https://www.usni.org/magazines/proceedi ... 234c8f82d4

Xcpt.
In a recent interview with Defense News, Chief of Naval Operations Admiral Michael Gilday emphasized the Navy’s need to get away from wrapping “$2 billion ships around 96 missile tubes” to “fight a potential adversary that is producing capability and platforms at a very high rate of speed.”3 This high rate of adversary production is exemplified by the 100 modern submarines the Chinese People’s Liberation Army–Navy is projected to field by 2030—compared to the U.S. Navy’s estimated 53.4

Commandant of the Marine Corps General David Berger’s 2019 Commandant’s Planning Guidance identifies a similar need to “seek the affordable and plentiful at the expense of the exquisite and few.”5 Essentially, the Navy must improve its weapon-to-target cost ratio against peer adversaries by denying them the opportunity to take out $15 billion platforms, such as Gerald R. Ford–class carriers, with $1 million missiles.6

Naval aviation must embrace distributed maritime operations by finding the optimal balance between distributing airframes over multiple platforms and maintaining the capability to refuel, rearm, and service aircraft in a cost-effective manner. In the third edition of his much celebrated work, Fleet Tactics and Naval Operations, renowned naval strategist Captain Wayne Hughes, U.S. Navy (Retired), claimed that a commander is “better off with twice as many units of force than units with twice the rate of effective fire power.”7 Deploying dispersed, smaller combatants in place of traditional strike groups forces an adversary to solve the complex, resource-heavy problems of finding, tracking, and targeting each individual combatant, as opposed to a large ship or formation. While smaller combatants cannot pack as much capability and capacity as traditional escort platforms, dispersing a greater number of them across a larger operating area would increase their staying power relative to single large formations—a significant advantage inside the first island chain in the western Pacific or in the Persian Gulf. When a fleet is able to coordinate multi-node fire, distributing capacity across multiple platforms has the added benefit of increasing combat power. Figure 1 illustrates this concept through three hypothetical engagements.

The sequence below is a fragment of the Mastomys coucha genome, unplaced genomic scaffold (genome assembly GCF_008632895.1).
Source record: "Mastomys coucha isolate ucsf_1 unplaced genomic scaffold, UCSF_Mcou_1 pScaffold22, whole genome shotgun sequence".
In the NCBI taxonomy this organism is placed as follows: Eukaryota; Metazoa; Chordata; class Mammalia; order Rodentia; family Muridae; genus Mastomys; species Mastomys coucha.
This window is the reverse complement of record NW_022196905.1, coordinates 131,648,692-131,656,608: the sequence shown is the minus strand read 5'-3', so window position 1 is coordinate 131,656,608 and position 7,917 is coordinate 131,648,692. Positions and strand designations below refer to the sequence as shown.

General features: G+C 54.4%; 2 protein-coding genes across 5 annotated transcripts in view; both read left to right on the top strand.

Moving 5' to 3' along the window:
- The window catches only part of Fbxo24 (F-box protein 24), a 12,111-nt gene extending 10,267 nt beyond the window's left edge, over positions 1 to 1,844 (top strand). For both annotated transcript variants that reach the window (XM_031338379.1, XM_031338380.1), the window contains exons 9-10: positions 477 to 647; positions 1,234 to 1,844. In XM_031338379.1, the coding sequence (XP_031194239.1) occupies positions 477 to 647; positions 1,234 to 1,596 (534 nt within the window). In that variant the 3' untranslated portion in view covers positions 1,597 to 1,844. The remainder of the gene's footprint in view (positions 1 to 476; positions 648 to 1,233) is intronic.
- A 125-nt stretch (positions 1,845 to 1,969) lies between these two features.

PS:
As I've said before,converting the amphib req. which envisaged 4X 25 to 30K t vessels,into light CVs,retaining the ''swing''